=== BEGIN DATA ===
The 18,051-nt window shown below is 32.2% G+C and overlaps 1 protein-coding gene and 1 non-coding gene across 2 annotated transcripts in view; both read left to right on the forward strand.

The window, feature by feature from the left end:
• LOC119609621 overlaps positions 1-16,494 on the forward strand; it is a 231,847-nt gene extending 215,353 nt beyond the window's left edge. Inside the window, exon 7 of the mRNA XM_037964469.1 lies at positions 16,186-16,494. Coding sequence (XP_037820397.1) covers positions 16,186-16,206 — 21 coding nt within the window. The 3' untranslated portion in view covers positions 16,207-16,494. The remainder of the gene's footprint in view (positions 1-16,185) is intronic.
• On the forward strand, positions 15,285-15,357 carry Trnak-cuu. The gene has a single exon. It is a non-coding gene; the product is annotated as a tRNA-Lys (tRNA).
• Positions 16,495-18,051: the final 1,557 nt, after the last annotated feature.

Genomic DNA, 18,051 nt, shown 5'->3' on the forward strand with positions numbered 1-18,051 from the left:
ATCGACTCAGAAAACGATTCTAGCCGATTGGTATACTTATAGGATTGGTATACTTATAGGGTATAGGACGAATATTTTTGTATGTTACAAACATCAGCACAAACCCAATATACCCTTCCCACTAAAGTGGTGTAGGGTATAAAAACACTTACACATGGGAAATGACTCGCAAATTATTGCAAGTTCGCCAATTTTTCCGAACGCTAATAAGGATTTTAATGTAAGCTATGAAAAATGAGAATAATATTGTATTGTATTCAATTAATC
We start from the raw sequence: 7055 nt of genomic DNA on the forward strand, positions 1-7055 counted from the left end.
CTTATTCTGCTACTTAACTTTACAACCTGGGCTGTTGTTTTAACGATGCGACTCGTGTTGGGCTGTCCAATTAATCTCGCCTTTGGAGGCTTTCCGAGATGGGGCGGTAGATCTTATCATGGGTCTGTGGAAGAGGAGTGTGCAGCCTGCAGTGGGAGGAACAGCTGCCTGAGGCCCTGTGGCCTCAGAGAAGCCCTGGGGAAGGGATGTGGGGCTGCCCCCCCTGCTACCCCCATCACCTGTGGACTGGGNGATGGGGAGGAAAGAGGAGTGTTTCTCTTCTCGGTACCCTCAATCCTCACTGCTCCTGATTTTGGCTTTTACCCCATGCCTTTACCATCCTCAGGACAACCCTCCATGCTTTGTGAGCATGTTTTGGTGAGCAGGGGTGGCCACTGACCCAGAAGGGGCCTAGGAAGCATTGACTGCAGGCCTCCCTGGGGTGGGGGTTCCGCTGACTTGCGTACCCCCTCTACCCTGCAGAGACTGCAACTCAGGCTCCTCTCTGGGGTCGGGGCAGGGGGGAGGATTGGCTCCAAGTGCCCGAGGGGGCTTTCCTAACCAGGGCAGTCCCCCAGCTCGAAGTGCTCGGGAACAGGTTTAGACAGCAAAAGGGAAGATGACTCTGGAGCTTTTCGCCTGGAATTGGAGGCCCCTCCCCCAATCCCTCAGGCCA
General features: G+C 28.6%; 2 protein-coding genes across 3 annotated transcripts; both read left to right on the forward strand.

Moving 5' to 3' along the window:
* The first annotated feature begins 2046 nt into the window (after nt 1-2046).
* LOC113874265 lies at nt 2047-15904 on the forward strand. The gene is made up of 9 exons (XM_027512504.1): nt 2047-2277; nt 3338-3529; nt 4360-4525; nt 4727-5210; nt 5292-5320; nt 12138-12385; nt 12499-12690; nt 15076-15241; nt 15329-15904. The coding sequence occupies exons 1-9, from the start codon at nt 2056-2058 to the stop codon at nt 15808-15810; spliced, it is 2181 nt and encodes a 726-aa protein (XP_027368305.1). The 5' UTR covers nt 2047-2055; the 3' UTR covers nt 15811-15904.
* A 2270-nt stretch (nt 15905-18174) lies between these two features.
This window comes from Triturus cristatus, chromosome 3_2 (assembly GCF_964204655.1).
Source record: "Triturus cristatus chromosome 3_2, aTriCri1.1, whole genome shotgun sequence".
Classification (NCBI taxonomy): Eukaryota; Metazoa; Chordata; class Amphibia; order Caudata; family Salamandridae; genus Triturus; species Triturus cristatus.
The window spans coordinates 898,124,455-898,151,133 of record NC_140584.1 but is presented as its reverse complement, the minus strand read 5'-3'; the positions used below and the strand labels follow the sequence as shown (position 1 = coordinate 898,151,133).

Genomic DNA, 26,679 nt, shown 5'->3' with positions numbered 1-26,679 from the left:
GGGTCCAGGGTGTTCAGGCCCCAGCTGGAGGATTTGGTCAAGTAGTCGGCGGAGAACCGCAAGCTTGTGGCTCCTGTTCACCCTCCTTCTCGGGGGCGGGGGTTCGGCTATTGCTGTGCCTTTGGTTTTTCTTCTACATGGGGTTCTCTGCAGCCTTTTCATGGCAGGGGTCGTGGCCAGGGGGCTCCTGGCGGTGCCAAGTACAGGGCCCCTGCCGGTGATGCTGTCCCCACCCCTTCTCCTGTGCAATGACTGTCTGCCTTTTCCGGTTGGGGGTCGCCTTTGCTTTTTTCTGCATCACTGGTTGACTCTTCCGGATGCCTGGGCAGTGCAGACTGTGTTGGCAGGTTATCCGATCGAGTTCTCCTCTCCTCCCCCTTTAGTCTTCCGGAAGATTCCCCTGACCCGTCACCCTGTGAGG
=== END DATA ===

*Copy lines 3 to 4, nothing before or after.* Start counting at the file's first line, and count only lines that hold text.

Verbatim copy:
• LOC119609621 overlaps positions 1-16,494 on the forward strand; it is a 231,847-nt gene extending 215,353 nt beyond the window's left edge. Inside the window, exon 7 of the mRNA XM_037964469.1 lies at positions 16,186-16,494. Coding sequence (XP_037820397.1) covers positions 16,186-16,206 — 21 coding nt within the window. The 3' untranslated portion in view covers positions 16,207-16,494. The remainder of the gene's footprint in view (positions 1-16,185) is intronic.
• On the forward strand, positions 15,285-15,357 carry Trnak-cuu. The gene has a single exon. It is a non-coding gene; the product is annotated as a tRNA-Lys (tRNA).